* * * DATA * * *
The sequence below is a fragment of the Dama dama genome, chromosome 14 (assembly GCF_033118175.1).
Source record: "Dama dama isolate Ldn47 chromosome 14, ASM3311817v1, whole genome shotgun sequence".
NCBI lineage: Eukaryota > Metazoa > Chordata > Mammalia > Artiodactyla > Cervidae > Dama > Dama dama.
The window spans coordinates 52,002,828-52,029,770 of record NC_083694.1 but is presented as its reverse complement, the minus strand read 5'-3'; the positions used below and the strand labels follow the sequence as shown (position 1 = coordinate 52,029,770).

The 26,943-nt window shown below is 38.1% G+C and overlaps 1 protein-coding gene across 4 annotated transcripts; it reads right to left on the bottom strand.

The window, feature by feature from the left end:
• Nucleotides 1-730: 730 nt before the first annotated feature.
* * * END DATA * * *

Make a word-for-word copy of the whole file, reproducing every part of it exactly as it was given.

The sequence below is a fragment of the Dama dama genome, chromosome 14 (assembly GCF_033118175.1).
Source record: "Dama dama isolate Ldn47 chromosome 14, ASM3311817v1, whole genome shotgun sequence".
NCBI lineage: Eukaryota > Metazoa > Chordata > Mammalia > Artiodactyla > Cervidae > Dama > Dama dama.
The window spans coordinates 52,002,828-52,029,770 of record NC_083694.1 but is presented as its reverse complement, the minus strand read 5'-3'; the positions used below and the strand labels follow the sequence as shown (position 1 = coordinate 52,029,770).

The 26,943-nt window shown below is 38.1% G+C and overlaps 1 protein-coding gene across 4 annotated transcripts; it reads right to left on the bottom strand.

The window, feature by feature from the left end:
• Nucleotides 1-730: 730 nt before the first annotated feature.